• Kirtman, B., S. B. Power, J. A. Adedoyin, G. J. Boer, R. Bojariu, I. Camilloni, F. J. Doblas-Reyes, A. M. Fiore, M. Kimoto, G. A. Meehl, M. Prather, A. Sarr, C. Schar, R. Sutton, G. J. van Oldenborgh, G. Vecchi, and H. J. Wang, 2013: Near-term climate change: Projections and predictability. Climate Change 2013: The Physical Science Basis. Contribution of Working Group I to the Fifth Assessment Report of the Intergovernmental Panel on Climate Change. Stocker, T. F., D. Qin, G.-K. Plattner, M. Tignor, S. K. Allen, J. Boschung, A. Nauels, Y. Xia, V. Bex, and P. M. Midgley, Eds., Cambridge University Press, Cambridge, UK and New York, NY, USA, 953–1028. doi:10.1017/CBO9781107415324.023.
  • Kollanus, V., P. Tiittanen, J. V. Niemi, and T. Lanki, 2016: Effects of long-range transported air pollution from vegetation fires on daily mortality and hospital admissions in the Helsinki metropolitan area, Finland. Environmental Research, 151, 351–358. doi:10.1016/j.envres.2016.08.003.
  • Koplitz, S. N., L. J. Mickley, M. E. Marlier, J. J. Buonocore, P. S. Kim, T. Liu, M. P. Sulprizio, R. S. DeFries, D. J. Jacob, J. Schwartz, M. Pongsiri, and S. S. Myers, 2016: Public health impacts of the severe haze in Equatorial Asia in September–October 2015: Demonstration of a new framework for informing fire management strategies to reduce downwind smoke exposure. Environmental Research Letters, 11 (9), 094023. doi:10.1088/1748-9326/11/9/094023.
  • Krewski, D., M. Jerrett, R. T. Burnett, R. Ma, E. Hughes, Y. Shi, M. C. Turner, C. A. Pope III, G. Thurston, E. E. Calle, and M. J. Thun, 2009: Extended follow-up and spatial analysis of the American Cancer Society study linking particulate air pollution and mortality. HEI Research Report 140. Health Effects Institute, Boston, MA, 140 pp. URL.
  • Künzli, N., E. Avol, J. Wu, W. J. Gauderman, E. Rappaport, J. Millstein, J. Bennion, R. McConnell, F. D. Gilliland, K. Berhane, F. Lurmann, A. Winer, and J. M. Peters, 2006: Health effects of the 2003 southern California wildfires on children. American Journal of Respiratory and Critical Care Medicine, 174 (11), 1221–1228. doi:10.1164/rccm.200604-519OC.
  • LaDeau, S. L., and J. S. Clark, 2006: Pollen production by Pinus taeda growing in elevated atmospheric CO2. Functional Ecology, 20 (3), 541–547. doi:10.1111/j.1365-2435.2006.01133.x.
  • Lam, Y. F., J. S. Fu, S. Wu, and L. J. Mickley, 2011: Impacts of future climate change and effects of biogenic emissions on surface ozone and particulate matter concentrations in the United States. Atmospheric Chemistry and Physics, 11 (10), 4789–4806. doi:10.5194/acp-11-4789-2011.
  • Leung, L. R., and W. I. Gustafson, 2005: Potential regional climate change and implications to U.S. air quality. Geophysical Research Letters, 32 (16), L16711. doi:10.1029/2005GL022911.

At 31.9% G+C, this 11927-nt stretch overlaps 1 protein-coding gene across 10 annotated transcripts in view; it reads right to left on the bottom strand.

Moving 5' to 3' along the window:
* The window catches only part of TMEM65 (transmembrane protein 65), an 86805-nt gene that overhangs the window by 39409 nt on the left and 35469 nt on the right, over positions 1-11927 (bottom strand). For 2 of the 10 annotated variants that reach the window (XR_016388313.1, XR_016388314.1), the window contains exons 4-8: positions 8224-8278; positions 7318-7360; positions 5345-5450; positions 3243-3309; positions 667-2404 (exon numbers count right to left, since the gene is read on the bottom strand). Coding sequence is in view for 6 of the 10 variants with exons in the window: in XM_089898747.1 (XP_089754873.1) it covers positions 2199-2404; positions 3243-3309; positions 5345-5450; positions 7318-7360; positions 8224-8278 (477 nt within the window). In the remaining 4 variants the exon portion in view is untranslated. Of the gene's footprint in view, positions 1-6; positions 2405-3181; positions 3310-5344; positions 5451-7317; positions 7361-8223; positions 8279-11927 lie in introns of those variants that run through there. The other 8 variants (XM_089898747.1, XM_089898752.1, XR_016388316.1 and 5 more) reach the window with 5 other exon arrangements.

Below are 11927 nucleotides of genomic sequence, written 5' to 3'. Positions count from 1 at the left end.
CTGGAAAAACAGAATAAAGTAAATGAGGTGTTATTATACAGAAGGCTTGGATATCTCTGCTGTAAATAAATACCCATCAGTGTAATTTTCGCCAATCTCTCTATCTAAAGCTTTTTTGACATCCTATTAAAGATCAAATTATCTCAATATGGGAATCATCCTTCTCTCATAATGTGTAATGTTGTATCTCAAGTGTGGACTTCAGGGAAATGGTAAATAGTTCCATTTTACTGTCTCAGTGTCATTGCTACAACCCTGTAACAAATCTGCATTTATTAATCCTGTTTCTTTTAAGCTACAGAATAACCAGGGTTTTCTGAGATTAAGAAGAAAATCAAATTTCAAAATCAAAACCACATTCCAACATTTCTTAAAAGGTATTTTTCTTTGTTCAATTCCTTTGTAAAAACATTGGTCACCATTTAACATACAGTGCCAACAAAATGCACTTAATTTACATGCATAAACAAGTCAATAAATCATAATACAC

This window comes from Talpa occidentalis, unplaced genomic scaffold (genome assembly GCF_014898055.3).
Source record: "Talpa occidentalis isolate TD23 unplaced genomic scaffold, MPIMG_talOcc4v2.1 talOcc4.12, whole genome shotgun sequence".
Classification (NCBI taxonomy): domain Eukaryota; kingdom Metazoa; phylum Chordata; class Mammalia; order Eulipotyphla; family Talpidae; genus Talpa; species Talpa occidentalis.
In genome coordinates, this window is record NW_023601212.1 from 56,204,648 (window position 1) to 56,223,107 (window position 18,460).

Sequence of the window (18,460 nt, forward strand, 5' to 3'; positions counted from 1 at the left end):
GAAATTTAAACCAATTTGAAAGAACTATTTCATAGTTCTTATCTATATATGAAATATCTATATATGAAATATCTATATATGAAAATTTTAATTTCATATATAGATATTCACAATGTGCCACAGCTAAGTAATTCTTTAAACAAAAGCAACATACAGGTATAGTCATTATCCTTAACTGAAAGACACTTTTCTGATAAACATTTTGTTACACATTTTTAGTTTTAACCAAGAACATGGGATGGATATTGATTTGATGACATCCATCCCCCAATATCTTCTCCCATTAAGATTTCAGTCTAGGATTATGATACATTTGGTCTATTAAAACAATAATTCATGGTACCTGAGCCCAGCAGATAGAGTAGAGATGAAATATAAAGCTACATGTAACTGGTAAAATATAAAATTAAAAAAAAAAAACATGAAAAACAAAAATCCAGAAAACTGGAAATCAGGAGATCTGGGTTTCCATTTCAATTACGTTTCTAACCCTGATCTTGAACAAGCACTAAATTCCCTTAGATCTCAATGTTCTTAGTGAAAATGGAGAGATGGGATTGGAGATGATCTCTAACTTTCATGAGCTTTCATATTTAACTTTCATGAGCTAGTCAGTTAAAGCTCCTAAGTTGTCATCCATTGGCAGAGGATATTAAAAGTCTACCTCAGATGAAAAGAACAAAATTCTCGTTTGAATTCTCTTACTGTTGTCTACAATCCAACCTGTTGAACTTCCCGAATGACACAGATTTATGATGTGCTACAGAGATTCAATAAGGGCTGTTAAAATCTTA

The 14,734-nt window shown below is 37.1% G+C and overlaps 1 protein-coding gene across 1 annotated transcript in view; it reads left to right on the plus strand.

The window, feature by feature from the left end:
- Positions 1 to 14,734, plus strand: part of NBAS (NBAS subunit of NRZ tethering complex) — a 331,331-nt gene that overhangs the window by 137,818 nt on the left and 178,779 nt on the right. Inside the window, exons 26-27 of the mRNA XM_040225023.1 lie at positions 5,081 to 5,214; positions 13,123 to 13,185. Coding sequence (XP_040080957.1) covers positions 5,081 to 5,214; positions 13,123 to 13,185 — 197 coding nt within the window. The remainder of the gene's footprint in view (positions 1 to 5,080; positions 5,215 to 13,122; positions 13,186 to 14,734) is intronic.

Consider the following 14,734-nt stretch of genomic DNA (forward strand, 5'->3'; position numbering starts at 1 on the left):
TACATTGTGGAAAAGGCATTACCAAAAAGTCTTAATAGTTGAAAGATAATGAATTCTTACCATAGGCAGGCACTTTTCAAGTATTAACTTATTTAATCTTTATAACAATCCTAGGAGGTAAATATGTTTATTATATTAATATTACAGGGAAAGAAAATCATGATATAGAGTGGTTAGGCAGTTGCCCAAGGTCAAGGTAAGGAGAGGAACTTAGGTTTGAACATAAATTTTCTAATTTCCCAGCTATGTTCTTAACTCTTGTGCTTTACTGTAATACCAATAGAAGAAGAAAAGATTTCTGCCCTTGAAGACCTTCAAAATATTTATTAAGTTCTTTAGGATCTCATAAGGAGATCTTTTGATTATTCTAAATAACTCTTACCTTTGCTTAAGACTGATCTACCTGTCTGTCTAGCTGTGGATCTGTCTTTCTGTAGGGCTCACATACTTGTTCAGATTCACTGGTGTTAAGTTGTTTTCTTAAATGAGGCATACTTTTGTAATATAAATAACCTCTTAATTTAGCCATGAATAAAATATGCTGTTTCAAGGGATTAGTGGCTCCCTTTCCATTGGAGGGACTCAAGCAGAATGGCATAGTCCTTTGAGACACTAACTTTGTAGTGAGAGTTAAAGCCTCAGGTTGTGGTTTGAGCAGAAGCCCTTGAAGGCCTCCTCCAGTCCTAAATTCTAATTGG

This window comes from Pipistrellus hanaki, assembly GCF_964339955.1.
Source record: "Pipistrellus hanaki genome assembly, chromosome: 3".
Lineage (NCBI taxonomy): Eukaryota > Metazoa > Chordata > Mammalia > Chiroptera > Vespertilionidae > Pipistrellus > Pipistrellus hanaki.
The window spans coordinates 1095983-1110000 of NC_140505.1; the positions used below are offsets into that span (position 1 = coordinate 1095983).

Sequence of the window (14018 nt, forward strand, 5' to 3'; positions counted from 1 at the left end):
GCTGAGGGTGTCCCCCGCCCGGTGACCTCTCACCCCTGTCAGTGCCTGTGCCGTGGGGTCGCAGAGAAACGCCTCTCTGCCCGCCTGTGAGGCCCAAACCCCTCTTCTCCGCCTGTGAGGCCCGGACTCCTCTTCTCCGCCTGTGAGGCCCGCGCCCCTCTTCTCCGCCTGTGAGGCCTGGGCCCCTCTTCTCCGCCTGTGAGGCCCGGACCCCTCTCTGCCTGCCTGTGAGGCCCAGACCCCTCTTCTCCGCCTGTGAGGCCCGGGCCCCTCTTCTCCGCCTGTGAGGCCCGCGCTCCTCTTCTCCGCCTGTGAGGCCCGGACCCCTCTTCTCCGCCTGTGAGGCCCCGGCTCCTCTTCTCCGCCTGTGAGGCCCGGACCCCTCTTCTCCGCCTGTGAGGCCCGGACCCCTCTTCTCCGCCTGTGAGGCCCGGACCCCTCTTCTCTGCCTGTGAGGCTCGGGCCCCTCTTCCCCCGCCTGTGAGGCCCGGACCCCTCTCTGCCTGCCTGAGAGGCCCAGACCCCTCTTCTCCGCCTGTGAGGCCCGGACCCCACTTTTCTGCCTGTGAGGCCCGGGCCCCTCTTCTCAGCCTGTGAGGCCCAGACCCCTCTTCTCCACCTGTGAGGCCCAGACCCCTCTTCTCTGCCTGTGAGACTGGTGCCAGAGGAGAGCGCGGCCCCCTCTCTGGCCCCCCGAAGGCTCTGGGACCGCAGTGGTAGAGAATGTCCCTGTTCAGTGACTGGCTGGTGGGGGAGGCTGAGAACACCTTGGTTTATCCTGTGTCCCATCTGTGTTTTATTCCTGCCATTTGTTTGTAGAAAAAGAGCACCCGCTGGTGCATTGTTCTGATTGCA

• Lin, M., L. W. Horowitz, R. Payton, A. M. Fiore, and G. Tonnesen, 2017: US surface ozone trends and extremes from 1980 to 2014: Quantifying the roles of rising Asian emissions, domestic controls, wildfires, and climate. Atmospheric Chemistry and Physics, 17 (4), 2943–2970. doi:10.5194/acp-17-2943-2017.
  • Liu, J. C., G. Pereira, S. A. Uhl, M. A. Bravo, and M. L. Bell, 2015: A systematic review of the physical health impacts from non-occupational exposure to wildfire smoke. Environmental Research, 136, 120–132. doi:10.1016/j.envres.2014.10.015.
  • Liu, J. C., L. J. Mickley, M. P. Sulprizio, X. Yue, R. D. Peng, F. Dominici, and M. L. Bell, 2016: Future respiratory hospital admissions from wildfire smoke under climate change in the Western US. Environmental Research Letters, 11 (12), 124018. doi:10.1088/1748-9326/11/12/124018.
  • Lovett, G. M., T. H. Tear, D. C. Evers, S. E. G. Findlay, B. J. Cosby, J. K. Dunscomb, C. T. Driscoll, and K. C. Weathers, 2009: Effects of air pollution on ecosystems and biological diversity in the eastern United States. Annals of the New York Academy of Sciences, 1162 (1), 99–135. doi:10.1111/j.1749-6632.2009.04153.x.
  • Mallia, D. V., J. C. Lin, S. Urbanski, J. Ehleringer, and T. Nehrkorn, 2015: Impacts of upwind wildfire emissions on CO, CO2, and PM2.5 concentrations in Salt Lake City, Utah. Journal of Geophysical Research Atmospheres, 120 (1), 147–166. doi:10.1002/2014JD022472.
  • Mickley, L. J., D. J. Jacob, B. D. Field, and D. Rind, 2004: Effects of future climate change on regional air pollution episodes in the United States. Geophysical Research Letters, 31 (24), L24103. doi:10.1029/2004GL021216.
  • Mitchell, R. J., Y. Liu, J. J. O'Brien, K. J. Elliott, G. Starr, C. F. Miniat, and J. K. Hiers, 2014: Future climate and fire interactions in the southeastern region of the United States. Forest Ecology and Management, 327, 316–326. doi:10.1016/j.foreco.2013.12.003.
  • Navarro, K. M., R. Cisneros, S. M. O'Neill, D. Schweizer, N. K. Larkin, and J. R. Balmes, 2016: Air-quality impacts and intake fraction of PM2.5 during the 2013 Rim Megafire. Environmental Science & Technology, 50 (21), 11965–11973. doi:10.1021/acs.est.6b02252.
  • Nemet, G. F., T. Holloway, and P. Meier, 2010: Implications of incorporating air-quality co-benefits into climate change policymaking. Environmental Research Letters, 5 (1), 014007. doi:10.1088/1748-9326/5/1/014007.
  • Park, R. J., D. J. Jacob, M. Chin, and R. V. Martin, 2003: Sources of carbonaceous aerosols over the United States and implications for natural visibility. Journal of Geophysical Research, 108 (D12), 4355. doi:10.1029/2002JD003190.